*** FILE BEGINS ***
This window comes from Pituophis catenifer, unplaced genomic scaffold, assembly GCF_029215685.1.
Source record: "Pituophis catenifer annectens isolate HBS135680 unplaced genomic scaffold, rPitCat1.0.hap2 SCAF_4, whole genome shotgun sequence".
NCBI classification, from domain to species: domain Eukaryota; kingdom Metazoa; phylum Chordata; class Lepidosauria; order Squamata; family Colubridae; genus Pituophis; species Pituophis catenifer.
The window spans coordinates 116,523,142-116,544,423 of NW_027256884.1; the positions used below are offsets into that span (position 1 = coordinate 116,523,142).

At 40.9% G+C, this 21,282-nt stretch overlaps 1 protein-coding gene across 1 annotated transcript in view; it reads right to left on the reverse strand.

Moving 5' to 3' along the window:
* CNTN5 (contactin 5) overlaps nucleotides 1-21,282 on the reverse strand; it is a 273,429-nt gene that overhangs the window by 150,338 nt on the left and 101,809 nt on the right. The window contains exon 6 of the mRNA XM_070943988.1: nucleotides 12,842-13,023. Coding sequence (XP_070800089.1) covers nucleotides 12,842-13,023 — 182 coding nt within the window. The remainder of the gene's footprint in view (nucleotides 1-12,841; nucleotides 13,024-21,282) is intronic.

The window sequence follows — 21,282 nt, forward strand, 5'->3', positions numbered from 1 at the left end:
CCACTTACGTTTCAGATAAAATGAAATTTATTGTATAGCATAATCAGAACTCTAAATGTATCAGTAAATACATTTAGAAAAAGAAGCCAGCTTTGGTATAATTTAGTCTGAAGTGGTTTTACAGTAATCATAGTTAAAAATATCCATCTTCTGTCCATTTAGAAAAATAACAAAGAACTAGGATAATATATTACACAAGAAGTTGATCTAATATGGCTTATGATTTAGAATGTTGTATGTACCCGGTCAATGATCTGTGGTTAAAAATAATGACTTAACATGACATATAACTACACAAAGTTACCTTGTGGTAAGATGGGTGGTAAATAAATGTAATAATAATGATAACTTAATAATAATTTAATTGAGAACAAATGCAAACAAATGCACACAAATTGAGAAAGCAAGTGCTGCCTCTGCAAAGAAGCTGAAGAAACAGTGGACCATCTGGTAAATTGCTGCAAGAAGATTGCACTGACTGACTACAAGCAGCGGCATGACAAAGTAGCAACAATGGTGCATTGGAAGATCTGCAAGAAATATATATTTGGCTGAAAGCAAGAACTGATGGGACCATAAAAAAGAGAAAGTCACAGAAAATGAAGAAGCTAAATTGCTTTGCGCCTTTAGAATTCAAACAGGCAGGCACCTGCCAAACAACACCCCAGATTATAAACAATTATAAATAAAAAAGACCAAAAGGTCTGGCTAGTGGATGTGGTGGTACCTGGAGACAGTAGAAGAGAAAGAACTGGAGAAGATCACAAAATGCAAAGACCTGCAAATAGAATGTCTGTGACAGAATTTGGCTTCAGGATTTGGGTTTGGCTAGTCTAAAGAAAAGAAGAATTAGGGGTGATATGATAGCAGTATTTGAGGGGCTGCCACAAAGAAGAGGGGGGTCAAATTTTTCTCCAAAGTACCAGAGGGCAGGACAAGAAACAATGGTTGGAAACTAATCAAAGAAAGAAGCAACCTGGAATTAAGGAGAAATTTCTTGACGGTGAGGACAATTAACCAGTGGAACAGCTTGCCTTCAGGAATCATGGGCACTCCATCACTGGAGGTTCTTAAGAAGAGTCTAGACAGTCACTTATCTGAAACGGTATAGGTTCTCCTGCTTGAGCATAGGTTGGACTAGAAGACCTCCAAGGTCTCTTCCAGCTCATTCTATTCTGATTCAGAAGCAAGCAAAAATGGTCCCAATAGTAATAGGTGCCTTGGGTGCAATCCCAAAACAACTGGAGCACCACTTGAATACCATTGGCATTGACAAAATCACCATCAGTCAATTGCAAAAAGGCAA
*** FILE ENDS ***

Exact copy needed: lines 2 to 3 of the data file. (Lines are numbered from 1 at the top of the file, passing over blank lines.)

Source record: "Pituophis catenifer annectens isolate HBS135680 unplaced genomic scaffold, rPitCat1.0.hap2 SCAF_4, whole genome shotgun sequence".
NCBI classification, from domain to species: domain Eukaryota; kingdom Metazoa; phylum Chordata; class Lepidosauria; order Squamata; family Colubridae; genus Pituophis; species Pituophis catenifer.